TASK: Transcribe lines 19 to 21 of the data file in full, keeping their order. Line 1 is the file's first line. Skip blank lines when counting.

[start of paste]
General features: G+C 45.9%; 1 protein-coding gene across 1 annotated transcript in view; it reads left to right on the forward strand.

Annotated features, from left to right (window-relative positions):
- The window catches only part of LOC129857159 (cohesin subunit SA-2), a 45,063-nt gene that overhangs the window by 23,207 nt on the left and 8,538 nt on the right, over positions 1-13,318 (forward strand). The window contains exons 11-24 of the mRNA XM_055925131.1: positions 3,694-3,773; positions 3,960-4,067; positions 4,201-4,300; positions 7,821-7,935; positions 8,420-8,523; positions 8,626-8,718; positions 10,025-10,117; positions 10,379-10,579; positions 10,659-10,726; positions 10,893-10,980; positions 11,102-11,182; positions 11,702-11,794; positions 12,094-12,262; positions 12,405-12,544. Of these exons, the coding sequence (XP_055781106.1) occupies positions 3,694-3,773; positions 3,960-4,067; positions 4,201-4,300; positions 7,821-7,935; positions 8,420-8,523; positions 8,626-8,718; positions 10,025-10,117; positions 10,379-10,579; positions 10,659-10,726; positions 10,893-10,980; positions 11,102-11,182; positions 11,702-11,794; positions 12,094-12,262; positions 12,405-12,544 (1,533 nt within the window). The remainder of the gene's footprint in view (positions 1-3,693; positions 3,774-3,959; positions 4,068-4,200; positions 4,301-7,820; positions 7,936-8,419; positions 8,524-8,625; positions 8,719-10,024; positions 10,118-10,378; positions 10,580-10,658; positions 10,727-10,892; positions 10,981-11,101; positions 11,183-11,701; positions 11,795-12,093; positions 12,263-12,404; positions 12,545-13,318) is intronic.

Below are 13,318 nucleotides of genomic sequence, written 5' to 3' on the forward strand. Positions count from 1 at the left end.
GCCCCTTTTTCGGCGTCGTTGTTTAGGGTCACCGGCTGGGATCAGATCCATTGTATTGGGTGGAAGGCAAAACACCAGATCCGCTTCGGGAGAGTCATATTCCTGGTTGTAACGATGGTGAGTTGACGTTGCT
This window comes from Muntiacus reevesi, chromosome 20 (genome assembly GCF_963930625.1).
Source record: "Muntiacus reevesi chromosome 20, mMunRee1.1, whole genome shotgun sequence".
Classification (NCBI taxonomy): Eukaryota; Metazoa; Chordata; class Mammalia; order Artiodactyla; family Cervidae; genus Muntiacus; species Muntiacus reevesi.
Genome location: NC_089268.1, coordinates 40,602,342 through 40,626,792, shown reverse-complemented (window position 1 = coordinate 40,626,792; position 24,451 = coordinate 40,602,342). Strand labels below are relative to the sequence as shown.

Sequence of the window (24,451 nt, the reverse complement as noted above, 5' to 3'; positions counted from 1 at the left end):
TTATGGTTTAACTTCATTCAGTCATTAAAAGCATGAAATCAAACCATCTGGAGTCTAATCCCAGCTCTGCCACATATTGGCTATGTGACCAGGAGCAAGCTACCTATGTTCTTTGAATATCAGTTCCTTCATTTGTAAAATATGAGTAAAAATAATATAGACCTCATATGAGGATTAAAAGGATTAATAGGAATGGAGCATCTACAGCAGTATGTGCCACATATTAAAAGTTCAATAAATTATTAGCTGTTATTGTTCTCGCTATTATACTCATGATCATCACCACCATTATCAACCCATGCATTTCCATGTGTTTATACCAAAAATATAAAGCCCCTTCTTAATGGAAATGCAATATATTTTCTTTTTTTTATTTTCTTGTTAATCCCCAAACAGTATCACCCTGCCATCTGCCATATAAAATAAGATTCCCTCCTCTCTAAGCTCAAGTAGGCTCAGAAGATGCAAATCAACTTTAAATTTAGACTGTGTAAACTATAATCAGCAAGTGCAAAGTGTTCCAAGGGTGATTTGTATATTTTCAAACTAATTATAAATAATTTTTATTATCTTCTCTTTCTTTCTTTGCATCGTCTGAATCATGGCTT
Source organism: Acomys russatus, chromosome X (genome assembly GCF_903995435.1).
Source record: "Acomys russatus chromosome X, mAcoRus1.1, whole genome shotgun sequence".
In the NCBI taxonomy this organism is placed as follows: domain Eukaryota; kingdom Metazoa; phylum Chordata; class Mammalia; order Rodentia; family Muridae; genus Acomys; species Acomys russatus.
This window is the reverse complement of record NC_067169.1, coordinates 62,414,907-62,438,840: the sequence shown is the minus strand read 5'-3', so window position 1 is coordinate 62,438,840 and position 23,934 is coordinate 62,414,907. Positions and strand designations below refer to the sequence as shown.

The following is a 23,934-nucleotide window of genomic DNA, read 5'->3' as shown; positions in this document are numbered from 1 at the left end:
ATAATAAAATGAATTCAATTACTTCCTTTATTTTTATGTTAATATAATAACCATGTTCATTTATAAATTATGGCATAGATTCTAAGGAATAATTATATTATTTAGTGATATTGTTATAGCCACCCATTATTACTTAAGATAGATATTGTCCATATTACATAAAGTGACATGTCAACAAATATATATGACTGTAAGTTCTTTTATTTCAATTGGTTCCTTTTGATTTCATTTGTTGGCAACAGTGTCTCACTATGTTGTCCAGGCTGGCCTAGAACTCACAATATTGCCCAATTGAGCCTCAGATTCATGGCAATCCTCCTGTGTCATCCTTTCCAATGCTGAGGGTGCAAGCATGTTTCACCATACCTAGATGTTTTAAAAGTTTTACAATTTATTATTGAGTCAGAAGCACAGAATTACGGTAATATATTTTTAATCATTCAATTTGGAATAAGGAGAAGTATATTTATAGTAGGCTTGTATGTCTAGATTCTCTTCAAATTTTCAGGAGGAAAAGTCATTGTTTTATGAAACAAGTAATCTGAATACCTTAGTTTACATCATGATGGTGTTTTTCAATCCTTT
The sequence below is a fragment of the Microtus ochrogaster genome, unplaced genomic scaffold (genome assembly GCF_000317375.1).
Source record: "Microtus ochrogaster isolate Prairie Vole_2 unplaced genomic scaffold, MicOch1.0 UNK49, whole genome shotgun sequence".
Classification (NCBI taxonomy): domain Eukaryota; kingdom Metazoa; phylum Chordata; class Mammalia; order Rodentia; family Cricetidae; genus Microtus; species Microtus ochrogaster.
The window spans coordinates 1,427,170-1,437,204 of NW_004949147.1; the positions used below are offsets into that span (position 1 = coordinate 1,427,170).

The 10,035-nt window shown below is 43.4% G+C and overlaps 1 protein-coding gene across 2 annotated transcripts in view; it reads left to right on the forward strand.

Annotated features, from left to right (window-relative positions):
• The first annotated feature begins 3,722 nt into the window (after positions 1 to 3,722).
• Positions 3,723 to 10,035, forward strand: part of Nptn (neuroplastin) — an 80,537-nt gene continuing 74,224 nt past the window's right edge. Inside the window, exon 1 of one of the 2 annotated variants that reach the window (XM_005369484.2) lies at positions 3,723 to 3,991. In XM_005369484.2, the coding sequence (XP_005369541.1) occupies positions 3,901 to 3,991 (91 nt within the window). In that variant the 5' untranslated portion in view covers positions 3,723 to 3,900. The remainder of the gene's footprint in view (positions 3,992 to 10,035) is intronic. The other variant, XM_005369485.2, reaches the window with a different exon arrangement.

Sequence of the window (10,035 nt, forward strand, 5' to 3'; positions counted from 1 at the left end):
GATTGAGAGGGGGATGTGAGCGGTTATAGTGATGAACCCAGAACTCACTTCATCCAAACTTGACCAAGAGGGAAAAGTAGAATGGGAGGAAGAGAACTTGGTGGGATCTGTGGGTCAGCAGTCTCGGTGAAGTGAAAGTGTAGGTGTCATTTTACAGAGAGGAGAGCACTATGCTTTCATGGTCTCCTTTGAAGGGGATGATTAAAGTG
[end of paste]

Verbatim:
Source record: "Microtus ochrogaster isolate Prairie Vole_2 unplaced genomic scaffold, MicOch1.0 UNK49, whole genome shotgun sequence".
Classification (NCBI taxonomy): domain Eukaryota; kingdom Metazoa; phylum Chordata; class Mammalia; order Rodentia; family Cricetidae; genus Microtus; species Microtus ochrogaster.
The window spans coordinates 1,427,170-1,437,204 of NW_004949147.1; the positions used below are offsets into that span (position 1 = coordinate 1,427,170).